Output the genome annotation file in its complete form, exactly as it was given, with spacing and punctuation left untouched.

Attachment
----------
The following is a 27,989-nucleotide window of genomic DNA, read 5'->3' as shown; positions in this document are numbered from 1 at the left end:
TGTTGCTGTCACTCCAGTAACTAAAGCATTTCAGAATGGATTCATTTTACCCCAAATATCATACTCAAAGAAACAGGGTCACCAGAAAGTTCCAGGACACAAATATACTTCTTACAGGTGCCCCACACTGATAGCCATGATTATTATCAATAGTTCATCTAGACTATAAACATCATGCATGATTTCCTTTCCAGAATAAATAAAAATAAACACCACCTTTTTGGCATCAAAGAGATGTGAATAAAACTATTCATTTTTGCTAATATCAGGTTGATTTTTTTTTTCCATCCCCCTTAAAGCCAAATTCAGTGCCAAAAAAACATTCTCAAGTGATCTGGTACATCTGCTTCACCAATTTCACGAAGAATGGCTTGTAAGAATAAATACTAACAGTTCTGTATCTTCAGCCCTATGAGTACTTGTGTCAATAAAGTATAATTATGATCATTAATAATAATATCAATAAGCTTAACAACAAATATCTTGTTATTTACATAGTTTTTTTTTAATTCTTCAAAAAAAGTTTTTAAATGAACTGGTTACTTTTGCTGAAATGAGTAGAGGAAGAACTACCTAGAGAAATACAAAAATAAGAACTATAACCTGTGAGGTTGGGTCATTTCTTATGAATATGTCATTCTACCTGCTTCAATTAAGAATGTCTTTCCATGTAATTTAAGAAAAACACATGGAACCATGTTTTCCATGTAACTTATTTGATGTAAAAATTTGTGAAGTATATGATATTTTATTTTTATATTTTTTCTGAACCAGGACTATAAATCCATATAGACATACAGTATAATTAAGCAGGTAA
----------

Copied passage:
The following is a 27,989-nucleotide window of genomic DNA, read 5'->3' as shown; positions in this document are numbered from 1 at the left end:
TGTTGCTGTCACTCCAGTAACTAAAGCATTTCAGAATGGATTCATTTTACCCCAAATATCATACTCAAAGAAACAGGGTCACCAGAAAGTTCCAGGACACAAATATACTTCTTACAGGTGCCCCACACTGATAGCCATGATTATTATCAATAGTTCATCTAGACTATAAACATCATGCATGATTTCCTTTCCAGAATAAATAAAAATAAACACCACCTTTTTGGCATCAAAGAGATGTGAATAAAACTATTCATTTTTGCTAATATCAGGTTGATTTTTTTTTTCCATCCCCCTTAAAGCCAAATTCAGTGCCAAAAAAACATTCTCAAGTGATCTGGTACATCTGCTTCACCAATTTCACGAAGAATGGCTTGTAAGAATAAATACTAACAGTTCTGTATCTTCAGCCCTATGAGTACTTGTGTCAATAAAGTATAATTATGATCATTAATAATAATATCAATAAGCTTAACAACAAATATCTTGTTATTTACATAGTTTTTTTTTAATTCTTCAAAAAAAGTTTTTAAATGAACTGGTTACTTTTGCTGAAATGAGTAGAGGAAGAACTACCTAGAGAAATACAAAAATAAGAACTATAACCTGTGAGGTTGGGTCATTTCTTATGAATATGTCATTCTACCTGCTTCAATTAAGAATGTCTTTCCATGTAATTTAAGAAAAACACATGGAACCATGTTTTCCATGTAACTTATTTGATGTAAAAATTTGTGAAGTATATGATATTTTATTTTTATATTTTTTCTGAACCAGGACTATAAATCCATATAGACATACAGTATAATTAAGCAGGTAA